320 kbps, codifica LAME
In 1975, Robert Lester Folsom assembled Abacus, a rock n’ roll band made up of his hometown and college friends from southern Georgia. Inspired by the sounds and vibes the band was producing, Folsom dropped out of college to pursue his true passion of music. Spurred on by lead guitarist Hans VanBrackle (also Folsom’s sidekick on the reel-to-reel recordings that would eventually become the album Ode to a Rainy Day), who attended school in Auburn, Alabama, Folsom convinced the entire band to relocate there. Leaving a major, southeastern college town, their time in Auburn was unfortunately uneventful. Abacus was only able to book one solid gig in their new homebase, in part due to the rising popularity of disco as well as a string of failed managers.
To show promoters and club owners that their brand of above average southern tinged rock could attract a crowd given the stage, Robert and the band were encouraged to cut a demo. Bass player Sparky Smith came across the LeFevre Studio in Atlanta, originally built for the gospel singing family The LeFevres. Enticed by Mylon LeFevre’s association with George Harrison, Steve Winwood, Alvin Lee, and Ron Wood, Smith and Folsom toured the studio and decided it was the perfect fit for them. Although they did not initially have the money to pay for the recording, they were graciously fronted the funds by Smith’s mother. The band holed up at VanBrackle’s Auburn home rigorously rehearsing the seven original songs that make up the until now unreleased Abacus Atlanta Sessions.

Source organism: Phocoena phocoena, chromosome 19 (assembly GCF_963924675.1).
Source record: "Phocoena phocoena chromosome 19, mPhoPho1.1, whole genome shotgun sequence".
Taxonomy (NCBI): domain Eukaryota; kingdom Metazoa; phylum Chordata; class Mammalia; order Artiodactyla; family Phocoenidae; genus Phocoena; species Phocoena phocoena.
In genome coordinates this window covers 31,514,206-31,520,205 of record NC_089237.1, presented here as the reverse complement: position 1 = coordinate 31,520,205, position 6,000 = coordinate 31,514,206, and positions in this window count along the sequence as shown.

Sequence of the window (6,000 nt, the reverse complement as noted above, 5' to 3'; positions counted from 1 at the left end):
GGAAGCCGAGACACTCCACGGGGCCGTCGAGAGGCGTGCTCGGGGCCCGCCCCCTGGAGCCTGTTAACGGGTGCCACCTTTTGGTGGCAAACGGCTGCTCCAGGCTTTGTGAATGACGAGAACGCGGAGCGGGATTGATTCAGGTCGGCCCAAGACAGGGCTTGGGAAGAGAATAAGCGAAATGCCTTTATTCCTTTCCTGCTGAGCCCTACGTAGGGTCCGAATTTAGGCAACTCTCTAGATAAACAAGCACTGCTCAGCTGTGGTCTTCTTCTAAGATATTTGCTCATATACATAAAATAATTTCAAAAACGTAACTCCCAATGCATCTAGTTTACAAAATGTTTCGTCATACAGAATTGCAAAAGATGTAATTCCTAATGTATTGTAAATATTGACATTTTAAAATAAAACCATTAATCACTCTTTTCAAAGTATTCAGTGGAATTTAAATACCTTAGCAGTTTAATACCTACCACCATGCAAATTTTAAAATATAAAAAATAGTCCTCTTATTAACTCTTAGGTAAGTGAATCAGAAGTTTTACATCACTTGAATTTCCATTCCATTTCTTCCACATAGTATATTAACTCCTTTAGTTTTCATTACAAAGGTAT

The session greatly impressed Stan Dacus, the head engineer at LeFevre, who only met the band the day they began recording. Recognizing the potential in Folsom and Abacus, he encouraged Robert to return to the studio. Dacus would later become the producer on Folsom’s legendary lost album, Music and Dreams (recorded with fellow Abacus members). But way before that album was released, these tracks were an indication of the musical direction that Folsom would eventually master—a psychedelic melange of folk, rock, and pop—all imbued with a southern feel. Despite its characterization as a demo, Sessions plays like a fully fleshed out album. The musicians play, and sound, like the seasoned band and friends they were.
Although the demo recording did the trick of securing a number of gigs in 1976 after returning to Georgia, Sessions was the only record the band would produce under the Abacus name, with the group dissolving not long after. But without the fortuitous timing of Abacus Atlanta Sessions, it would never have led to the opus that is Music and Dreams. Digitally released for the first time ever by Anthology Recordings, this album adds a crucial chapter to Robert Lester Folsom’s wild and wonderful musical journey.